Term expansion for Xi could mean long-term gain for China: expert

2018/03/12 20:04:56 fontsize-small fontsize-default fontsize-big
Xi Jinping (習近平/CNA file photo)

Xi Jinping (習近平/CNA file photo)

Taipei, March 12 (CNA) China's abolition of two-term limits for its presidents suggests that China is trying to forge a strategy of long-term gain in terms of Taiwan, a China expert said Monday.

Although many people consider Chinese President Xi Jinping (習近平) to be an expert on Taiwan, this does not mean he is friendly toward the country, Kao Koong-lian (高孔廉), a former acting chairman of the Mainland Affairs Council (MAC), said in a radio interview.

Xi's remarks at the Communist Party of China's 19th National Congress implicitly point to a "unification timetable," and his ambition of achieving "China's dream" emphasizes unifying national sovereignty and having Taiwan return to the "motherland," Kao said.

Now, with the scrapping Sunday of presidential term limits, Xi will have more time to deal with Taiwan instead of feeling pressured to fix the issue by 2023, when his second term was originally due to end.

"This change has also allowed Taiwan to heave a sigh of relief," he said.

However, Taiwan will come under growing pressure, with China getting stronger in all fields, he said, given that the recent incentives put forth by Beijing to entice talent from Taiwan might end up hollowing out Taiwan's industry.

As had been widely anticipated, the National People's Congress approved constitutional amendments earlier Sunday to allow Xi to rule China without term limits -- a move deemed as paving the way for giving Xi a lifetime mandate.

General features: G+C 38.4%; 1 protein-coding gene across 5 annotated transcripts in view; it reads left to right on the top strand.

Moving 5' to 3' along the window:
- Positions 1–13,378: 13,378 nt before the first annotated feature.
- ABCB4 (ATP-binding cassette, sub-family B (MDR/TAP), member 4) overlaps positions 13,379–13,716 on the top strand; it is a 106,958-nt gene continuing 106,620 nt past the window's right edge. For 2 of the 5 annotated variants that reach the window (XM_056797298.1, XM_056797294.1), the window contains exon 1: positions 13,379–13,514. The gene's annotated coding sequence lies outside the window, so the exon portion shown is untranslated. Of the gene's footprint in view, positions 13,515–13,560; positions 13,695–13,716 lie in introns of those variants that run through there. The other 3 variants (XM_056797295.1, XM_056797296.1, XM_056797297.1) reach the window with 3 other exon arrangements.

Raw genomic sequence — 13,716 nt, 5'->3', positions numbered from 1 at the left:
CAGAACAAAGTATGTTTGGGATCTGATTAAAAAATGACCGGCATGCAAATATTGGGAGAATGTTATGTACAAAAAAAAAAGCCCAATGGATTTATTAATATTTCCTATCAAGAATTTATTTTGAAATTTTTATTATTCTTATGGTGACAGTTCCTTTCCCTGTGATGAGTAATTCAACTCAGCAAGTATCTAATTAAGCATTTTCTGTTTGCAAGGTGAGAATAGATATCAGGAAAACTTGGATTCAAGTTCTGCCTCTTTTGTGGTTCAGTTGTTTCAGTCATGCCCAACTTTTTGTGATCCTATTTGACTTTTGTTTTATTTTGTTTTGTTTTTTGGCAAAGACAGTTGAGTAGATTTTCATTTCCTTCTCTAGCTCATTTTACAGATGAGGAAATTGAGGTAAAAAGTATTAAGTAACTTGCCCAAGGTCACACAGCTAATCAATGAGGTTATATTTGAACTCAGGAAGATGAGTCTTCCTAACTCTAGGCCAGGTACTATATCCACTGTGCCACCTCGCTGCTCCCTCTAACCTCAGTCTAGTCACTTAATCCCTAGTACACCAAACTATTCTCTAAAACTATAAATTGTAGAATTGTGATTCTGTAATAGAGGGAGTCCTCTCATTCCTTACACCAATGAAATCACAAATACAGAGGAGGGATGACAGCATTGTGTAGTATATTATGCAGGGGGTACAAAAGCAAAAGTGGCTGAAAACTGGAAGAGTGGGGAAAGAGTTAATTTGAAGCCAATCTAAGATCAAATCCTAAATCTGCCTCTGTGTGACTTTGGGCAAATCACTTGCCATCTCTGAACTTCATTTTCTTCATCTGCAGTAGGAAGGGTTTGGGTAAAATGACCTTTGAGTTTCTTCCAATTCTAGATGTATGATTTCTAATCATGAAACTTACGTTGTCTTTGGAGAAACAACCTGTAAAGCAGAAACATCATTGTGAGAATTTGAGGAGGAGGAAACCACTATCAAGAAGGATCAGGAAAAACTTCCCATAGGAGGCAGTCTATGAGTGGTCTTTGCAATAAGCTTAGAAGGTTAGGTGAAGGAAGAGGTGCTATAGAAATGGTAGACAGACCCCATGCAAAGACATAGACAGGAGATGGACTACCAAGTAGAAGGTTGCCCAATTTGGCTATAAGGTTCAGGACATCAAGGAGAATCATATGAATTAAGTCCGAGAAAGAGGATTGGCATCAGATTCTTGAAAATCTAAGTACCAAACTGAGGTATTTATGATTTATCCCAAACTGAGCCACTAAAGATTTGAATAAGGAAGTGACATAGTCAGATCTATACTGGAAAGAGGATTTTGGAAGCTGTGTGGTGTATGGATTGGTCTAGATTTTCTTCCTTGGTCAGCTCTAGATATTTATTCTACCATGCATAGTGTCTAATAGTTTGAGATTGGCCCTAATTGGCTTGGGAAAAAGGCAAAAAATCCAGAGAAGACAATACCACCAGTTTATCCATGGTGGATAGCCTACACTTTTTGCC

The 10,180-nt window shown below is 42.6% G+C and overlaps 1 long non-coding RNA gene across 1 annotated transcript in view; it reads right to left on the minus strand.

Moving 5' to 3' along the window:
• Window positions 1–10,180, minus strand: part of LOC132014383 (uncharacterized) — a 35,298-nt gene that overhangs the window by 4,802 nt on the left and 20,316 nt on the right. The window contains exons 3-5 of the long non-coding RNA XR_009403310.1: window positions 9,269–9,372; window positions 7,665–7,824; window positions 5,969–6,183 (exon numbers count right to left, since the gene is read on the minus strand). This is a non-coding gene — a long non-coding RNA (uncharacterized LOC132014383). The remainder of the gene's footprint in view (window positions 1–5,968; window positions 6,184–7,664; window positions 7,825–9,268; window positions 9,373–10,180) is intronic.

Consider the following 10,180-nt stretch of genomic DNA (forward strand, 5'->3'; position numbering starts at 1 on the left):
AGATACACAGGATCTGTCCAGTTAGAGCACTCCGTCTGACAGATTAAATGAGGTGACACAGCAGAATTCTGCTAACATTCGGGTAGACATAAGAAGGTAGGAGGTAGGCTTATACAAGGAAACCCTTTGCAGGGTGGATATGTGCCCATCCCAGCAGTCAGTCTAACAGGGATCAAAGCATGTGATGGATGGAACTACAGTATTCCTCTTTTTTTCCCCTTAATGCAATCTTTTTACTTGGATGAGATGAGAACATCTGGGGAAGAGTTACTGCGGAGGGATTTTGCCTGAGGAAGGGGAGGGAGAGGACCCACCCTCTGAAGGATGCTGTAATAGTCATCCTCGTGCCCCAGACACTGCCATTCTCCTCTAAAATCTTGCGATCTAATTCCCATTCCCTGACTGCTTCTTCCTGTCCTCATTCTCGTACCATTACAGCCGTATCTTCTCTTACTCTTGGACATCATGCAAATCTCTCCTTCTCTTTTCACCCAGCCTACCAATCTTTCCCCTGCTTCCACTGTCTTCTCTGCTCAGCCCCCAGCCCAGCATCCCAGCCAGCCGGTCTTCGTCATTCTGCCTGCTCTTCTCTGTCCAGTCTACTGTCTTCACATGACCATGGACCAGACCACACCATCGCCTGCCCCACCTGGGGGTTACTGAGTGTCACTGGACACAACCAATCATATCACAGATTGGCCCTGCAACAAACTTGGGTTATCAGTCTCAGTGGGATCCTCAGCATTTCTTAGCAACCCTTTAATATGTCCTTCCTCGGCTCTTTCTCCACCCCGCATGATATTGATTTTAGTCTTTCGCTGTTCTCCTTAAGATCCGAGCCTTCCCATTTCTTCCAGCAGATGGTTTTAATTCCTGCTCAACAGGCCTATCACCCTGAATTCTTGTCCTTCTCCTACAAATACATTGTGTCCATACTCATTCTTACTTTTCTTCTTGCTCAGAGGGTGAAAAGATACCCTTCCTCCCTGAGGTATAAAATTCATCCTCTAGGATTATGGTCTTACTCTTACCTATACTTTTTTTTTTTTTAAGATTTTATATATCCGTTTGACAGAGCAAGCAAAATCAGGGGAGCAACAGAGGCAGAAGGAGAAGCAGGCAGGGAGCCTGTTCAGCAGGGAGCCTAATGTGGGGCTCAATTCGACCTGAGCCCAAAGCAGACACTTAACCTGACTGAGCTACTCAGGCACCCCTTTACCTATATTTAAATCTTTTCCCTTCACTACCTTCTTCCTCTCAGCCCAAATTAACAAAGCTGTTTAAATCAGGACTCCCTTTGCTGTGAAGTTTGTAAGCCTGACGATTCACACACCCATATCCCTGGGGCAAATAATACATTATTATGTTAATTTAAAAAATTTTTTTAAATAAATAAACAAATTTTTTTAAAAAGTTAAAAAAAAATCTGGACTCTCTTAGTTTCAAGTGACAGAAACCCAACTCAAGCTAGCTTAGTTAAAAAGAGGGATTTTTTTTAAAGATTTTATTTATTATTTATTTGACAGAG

As China moves toward a dictatorship of one-man rule, it will definitely push Taiwan further away, according to one political source who asked not to be identified.

Over the past two years, China has unilaterally escalated tension in the region by allowing its warships to pass through waters near Taiwan and letting its warplanes to fly in and out of the flight information zones of Japan and South Korea, acts which, no matter whether they are aimed at shifting Chinese people's attention away from internal affairs or at achieving Xi's "China dream," will only create more uncertainty in the region, the source said.

Once China's unpredictability increases and its political rationale decreases under a one-man dictatorship, Taiwan naturally will feel much greater need to beef up its security through collective defense cooperation, the source analyzed.

As long as Beijing moves toward a dictatorship, it will challenge the "red line" that Taiwan's people harbor about democracy and fan their distrust and misgivings about China, which will negatively affect long-term interaction between the two sides, according to the source.

Asked how Taiwan could best deal with the changes in regional development, the source suggested that the government should strengthen its macro-economy and cement its security momentum to fill the void left by the China-friendly policy of the administration of former President Ma Ying-jeou (馬英九).

(By Yeh Su-ping, Chai Sze-chia and Flor Wang)
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